King Vulture

King Vulture

Details About The King Vulture

  • General Information

    Large and predominantly white, the King Vulture has gray to black ruff, flight, and tail feathers. The head and neck are bald, with the skin color varying, including yellow, orange, blue, purple, and red. The King Vulture has a very noticeable yellow fleshy caruncle on its beak. King Vultures were popular figures in the Mayan codices as well as in local folklore and medicine. Although currently listed as Least Concern by the IUCN, they are decreasing in number, due primarily to habitat loss. It is the only surviving member of the genus Sarcoramphus, although fossil members are known.

    Latin Name: Sarcoramphus papa
    Class: Aves
    Order: Accipitriformes
    Family: Cathartidae
    Length: 27-32 inches
    Weight: 6-10 pounds
    Wingspan: 48-84 inches
    Common Name: n/a
    Etymology: sarcoramphus – The generic name is a New Latin compound formed from the Greek words sarx, "flesh,” and  rhamphos, "crooked beak of bird of prey"; papa (Latin)  “bishop,” refers to the birds plumage resembling a bishop’s cloth

  • Flight, Voice & Habitat

    The King Vulture soars for hours effortlessly, only flapping its wings infrequently. While in flight, its wings are held flat with slightly raised tips, and from a distance the vulture can appear to be headless while in flight. Its wing beats are deep and strong. Birds have been observed engaging in tandem flight on two occasions in Venezuela.

    The King Vulture lacks a voice box, although it can make low croaking noises and wheezing sounds in courtship, and bill-snapping noises when threatened.

    The King Vulture primarily inhabits undisturbed tropical lowland forests as well as savannas and grasslands with these forests nearby. It is often seen near swamps or marshy places in the forests.

  • Nesting

    King Vultures mate for life and generally lay a single unmarked white egg in its nest in a hollow in a tree. To ward off potential predators, the vultures keep their nests foul-smelling. Both parents incubate the egg for the 52 to 58 days before it hatches. If the egg is lost, it will often be replaced after about six weeks.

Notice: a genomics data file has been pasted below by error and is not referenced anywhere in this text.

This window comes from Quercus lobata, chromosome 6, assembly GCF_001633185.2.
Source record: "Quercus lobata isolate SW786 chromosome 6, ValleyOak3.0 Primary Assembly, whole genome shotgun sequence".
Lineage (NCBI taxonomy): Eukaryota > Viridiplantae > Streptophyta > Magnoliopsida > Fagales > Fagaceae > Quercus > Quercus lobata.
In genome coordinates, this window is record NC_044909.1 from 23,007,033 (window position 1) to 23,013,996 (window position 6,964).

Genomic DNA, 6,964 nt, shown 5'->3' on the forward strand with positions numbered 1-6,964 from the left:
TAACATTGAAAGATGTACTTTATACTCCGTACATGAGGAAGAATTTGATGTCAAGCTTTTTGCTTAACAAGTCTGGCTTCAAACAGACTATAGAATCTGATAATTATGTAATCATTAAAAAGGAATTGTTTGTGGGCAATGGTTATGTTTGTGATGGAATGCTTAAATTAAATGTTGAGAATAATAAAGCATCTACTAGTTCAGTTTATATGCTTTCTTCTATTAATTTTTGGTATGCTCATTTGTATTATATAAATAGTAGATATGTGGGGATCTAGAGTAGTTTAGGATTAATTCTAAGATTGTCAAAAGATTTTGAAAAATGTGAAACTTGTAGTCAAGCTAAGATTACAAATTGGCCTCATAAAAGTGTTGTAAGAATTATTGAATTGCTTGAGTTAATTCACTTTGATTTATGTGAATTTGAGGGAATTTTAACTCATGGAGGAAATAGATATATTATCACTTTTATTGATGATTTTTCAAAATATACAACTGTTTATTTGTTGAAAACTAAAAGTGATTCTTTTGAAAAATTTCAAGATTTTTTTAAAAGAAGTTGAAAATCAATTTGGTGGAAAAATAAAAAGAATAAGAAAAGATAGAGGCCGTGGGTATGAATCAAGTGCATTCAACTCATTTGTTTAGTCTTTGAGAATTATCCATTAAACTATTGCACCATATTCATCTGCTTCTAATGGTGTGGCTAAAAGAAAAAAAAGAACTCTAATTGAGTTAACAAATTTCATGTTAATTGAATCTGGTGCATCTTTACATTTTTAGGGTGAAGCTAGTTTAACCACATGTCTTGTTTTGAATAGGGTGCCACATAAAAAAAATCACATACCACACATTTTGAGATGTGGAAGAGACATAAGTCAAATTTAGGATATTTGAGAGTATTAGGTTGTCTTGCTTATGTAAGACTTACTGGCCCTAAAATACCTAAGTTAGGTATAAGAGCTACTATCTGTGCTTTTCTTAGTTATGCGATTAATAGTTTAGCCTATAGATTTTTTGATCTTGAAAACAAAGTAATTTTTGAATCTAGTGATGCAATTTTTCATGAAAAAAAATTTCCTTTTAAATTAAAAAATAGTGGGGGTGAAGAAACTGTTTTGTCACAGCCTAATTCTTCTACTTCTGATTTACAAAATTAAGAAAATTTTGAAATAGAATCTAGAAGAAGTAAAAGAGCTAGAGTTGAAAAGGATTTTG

• Distribution

    This vulture lives predominantly in tropical lowland forests stretching from southern Mexico to northern Argentina, though some believe that William Bartram's Painted Vulture of Florida may be of this species. The King Vulture inhabits an estimated 14 million square kilometers (5.4 million square miles) between southern Mexico and northern Argentina. In South America, it does not live west of the Andes, except in western Ecuador, north-western Colombia and far north-western Venezuela. King Vultures generally do not live above 1500 m (5,000 ft), although they are found in places at 2,500 m (8,000 ft) altitude east of the Andes, and have been rarely recorded up to 3,300 m (10,000 ft) They inhabit the emergent forest level, or above the canopy.

  • Food

    This vulture is a scavenger and it often makes the initial cut into a fresh carcass. It also displaces smaller New World vulture species from a carcass. However, when it is at the same kill as the larger Andean Condor, the King Vulture always defers to it. The King Vulture eats anything from cattle carcasses to beached fish and dead lizards. In forests, it is likely to eat sloth. Principally a carrion eater, there are isolated reports of it eating injured animals, newborn calves and small lizards. Although it locates food by vision, the role smell has in how it specifically finds carrion has been debated. Consensus has been that it does not detect odors, and instead follows.

  • Fun Facts & Other Interesting Information

    When the King Vulture sees that other scavenger birds have discovered a meal, they shoot down from the sky and push the others out of the way. All of the vulture species are quick to move aside for the "king." King of the Jungle!

    The King Vulture is one of the most common species of birds represented in the Mayan codices. Its glyph is easily distinguishable by the knob on the bird’s beak and by the concentric circles that make up the bird’s eyes.